The epochal Imperial Command Performances of April 1887, when kabuki was presented before the Meiji Emperor. Records also remain of a much earlier performance at the imperial court in Kyoto by Nakamura Kanzaburo I in the early 17th century. The 1887 performances were held at the residence of the Foreign Minister and were attended by the Emperor, Empress, and many foreign dignitaries. The Emperor was said to have enjoyed Danjuro IXís performance in The Subscription List (Kanjincho), which he declared easier to understand than its noh version.
Kabuki actors had always been discriminated against, so being able to perform before the Emperor was a great step forward towards social equality. The performances are also notable since they were the first time that electric lights were used on stage in Japan.
Uiro is a popular cure-all medicine from the town of Odawara mentioned in the play Uiro Uri (The Medicine Peddler), one of the Kabuki Eighteen. The medicine itself is said to have its roots in China. Danjuro IIís theatrical imitation of the rapid sales patter of the uiro hawkers gave him a huge hit in the 1718 play, Verdant Green and the Energetic Soga. Today, uiro is also the name of a popular steamed sweet bun from Nagoya, so-called because itís shape is similar to that of the medicine.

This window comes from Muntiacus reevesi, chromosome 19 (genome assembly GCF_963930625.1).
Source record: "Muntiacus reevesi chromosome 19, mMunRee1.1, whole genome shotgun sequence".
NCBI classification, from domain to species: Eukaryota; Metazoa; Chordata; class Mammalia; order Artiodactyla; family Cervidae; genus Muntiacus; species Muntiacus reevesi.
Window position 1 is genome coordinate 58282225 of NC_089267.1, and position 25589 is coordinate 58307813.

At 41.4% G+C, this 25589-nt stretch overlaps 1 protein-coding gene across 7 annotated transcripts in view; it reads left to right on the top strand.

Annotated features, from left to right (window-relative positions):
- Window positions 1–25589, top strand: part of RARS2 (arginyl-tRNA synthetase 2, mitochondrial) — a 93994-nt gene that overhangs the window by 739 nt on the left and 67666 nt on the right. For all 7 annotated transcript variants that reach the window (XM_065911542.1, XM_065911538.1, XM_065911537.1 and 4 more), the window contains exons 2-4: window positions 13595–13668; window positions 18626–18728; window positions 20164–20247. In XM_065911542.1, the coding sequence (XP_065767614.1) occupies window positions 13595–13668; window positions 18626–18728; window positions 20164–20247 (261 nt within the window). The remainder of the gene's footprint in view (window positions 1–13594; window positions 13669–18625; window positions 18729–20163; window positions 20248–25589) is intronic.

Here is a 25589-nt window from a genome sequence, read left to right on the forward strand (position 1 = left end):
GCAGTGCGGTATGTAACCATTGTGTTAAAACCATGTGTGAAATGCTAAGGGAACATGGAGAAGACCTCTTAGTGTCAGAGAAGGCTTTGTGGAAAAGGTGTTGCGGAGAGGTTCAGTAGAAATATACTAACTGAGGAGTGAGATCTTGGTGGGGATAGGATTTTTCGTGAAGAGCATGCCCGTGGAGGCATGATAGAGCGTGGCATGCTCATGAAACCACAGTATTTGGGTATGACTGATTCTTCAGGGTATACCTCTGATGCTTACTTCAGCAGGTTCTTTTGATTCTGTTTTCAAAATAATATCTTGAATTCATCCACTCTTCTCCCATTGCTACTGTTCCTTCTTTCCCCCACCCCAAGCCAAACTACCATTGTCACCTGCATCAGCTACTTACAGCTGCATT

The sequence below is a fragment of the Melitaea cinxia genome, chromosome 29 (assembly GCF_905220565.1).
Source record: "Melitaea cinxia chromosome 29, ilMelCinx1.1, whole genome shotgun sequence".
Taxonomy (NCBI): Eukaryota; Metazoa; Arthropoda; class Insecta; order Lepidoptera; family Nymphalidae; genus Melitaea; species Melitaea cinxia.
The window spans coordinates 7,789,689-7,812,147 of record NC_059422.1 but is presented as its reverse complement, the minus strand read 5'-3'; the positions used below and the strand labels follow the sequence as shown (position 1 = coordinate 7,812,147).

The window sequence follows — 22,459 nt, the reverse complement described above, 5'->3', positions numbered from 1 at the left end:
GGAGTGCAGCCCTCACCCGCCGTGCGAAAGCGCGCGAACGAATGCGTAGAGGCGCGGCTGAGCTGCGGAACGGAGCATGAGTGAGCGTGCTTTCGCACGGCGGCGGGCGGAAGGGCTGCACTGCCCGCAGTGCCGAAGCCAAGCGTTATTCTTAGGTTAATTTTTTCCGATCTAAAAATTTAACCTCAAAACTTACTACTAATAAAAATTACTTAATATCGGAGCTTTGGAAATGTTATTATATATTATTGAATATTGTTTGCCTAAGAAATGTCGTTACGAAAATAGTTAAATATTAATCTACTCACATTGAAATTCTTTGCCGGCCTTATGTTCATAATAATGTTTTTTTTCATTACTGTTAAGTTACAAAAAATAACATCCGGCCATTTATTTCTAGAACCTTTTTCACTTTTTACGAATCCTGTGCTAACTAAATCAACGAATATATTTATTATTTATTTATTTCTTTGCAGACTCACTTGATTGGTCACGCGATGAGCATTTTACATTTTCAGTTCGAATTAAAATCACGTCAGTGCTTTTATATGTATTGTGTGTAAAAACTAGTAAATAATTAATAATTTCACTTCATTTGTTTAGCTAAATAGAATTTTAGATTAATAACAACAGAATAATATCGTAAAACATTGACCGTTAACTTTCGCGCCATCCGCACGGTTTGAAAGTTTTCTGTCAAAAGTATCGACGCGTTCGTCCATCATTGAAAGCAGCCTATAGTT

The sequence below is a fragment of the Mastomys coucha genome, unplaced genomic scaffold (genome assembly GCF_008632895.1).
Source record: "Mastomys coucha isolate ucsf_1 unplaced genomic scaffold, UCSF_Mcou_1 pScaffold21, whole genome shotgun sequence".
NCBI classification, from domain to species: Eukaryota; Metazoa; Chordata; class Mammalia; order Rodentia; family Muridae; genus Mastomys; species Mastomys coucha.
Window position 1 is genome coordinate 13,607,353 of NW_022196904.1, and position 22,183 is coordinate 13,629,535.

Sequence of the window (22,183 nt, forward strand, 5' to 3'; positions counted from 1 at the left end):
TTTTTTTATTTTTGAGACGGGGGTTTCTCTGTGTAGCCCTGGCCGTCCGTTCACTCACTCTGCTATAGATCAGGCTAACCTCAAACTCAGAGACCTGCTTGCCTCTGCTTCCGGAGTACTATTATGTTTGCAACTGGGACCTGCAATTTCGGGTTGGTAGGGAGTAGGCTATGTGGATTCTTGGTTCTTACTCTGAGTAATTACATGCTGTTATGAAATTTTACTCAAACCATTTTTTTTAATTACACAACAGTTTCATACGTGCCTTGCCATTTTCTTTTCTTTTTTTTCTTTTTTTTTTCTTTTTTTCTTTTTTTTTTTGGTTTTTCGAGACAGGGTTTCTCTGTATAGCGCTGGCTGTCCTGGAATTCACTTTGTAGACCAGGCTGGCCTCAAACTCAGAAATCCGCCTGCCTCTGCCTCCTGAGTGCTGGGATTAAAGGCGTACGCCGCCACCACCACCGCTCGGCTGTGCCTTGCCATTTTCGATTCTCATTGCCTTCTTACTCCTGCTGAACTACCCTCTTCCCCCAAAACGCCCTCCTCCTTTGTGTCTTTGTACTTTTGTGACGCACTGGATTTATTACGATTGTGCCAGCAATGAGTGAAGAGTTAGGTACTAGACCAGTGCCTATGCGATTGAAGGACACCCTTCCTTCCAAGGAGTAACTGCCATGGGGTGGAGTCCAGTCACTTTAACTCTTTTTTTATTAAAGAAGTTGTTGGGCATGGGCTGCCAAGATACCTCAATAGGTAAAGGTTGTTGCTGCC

Uogashi (the fishmarket)
In Edo, it was said that there were just three places where 1000 gold pieces changed hands daily. In the morning there was the city fishmarkets, in the afternoon the three licensed kabuki theatres, and in the evening the licensed pleasure quarter of Yoshiwara. There have always been close links between these three locations. Still today when the play Sukeroku is performed, the wooden clogs and purple-dyed headband that characterize the role are presented to the actor by representatives of the Tokyo fishmarket. As the actor emerges on stage, he bows his head in acknowledgement of their gift.